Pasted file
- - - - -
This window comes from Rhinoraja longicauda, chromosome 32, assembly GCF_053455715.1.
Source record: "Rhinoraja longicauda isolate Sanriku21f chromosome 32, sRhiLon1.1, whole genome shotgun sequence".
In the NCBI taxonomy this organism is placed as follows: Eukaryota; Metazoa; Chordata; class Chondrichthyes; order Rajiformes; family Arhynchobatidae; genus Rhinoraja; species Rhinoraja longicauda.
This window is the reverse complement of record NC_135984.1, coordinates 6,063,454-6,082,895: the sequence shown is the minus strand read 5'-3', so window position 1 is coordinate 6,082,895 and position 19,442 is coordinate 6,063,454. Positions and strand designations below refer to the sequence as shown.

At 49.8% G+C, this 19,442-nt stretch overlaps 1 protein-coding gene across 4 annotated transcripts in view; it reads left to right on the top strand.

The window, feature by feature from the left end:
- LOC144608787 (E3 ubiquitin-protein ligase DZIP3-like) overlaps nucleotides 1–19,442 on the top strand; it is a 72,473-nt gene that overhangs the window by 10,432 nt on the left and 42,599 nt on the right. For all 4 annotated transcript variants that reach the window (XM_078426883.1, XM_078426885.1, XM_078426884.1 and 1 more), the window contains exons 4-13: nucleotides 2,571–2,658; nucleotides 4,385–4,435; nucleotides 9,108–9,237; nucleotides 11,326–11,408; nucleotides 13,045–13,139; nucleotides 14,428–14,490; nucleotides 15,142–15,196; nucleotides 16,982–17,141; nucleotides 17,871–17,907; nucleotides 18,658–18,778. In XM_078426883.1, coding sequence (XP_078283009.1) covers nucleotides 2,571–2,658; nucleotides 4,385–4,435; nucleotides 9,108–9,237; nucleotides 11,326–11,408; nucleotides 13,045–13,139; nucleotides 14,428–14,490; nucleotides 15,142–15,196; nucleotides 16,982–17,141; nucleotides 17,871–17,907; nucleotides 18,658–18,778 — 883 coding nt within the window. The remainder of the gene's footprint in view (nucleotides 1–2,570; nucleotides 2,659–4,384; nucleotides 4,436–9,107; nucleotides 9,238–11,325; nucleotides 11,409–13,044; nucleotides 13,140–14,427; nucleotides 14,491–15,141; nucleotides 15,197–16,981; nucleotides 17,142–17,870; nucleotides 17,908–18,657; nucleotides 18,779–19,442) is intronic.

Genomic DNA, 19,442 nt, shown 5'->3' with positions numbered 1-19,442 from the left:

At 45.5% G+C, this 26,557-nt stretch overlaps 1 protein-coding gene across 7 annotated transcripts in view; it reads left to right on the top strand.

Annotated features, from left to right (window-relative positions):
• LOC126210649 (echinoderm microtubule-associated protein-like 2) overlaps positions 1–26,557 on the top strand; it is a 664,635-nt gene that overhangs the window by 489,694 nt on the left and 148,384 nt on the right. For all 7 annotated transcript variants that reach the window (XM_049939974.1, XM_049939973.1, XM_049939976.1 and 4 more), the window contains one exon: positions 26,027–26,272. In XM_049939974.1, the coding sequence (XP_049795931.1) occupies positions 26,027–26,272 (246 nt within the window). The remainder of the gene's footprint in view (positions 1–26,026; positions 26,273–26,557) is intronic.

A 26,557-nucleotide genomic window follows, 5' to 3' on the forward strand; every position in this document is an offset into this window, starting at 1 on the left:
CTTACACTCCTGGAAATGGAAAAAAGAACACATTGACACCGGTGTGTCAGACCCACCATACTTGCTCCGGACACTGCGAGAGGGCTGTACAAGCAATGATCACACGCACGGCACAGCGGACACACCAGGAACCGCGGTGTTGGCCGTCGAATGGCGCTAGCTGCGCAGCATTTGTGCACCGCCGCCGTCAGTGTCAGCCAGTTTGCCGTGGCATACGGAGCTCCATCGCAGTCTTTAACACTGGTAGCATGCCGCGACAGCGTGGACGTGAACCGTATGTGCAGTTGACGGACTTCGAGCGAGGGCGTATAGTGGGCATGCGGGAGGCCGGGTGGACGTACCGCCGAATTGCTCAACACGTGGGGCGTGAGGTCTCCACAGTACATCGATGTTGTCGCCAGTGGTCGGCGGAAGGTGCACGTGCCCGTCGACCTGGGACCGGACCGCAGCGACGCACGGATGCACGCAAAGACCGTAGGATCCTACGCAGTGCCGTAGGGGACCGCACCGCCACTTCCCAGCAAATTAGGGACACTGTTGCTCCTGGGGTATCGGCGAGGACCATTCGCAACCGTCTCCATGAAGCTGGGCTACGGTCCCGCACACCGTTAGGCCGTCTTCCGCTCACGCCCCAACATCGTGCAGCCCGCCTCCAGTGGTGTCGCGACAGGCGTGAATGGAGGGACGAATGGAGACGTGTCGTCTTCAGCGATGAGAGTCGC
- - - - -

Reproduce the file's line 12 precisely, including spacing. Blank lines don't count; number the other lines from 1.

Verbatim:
A 26,557-nucleotide genomic window follows, 5' to 3' on the forward strand; every position in this document is an offset into this window, starting at 1 on the left: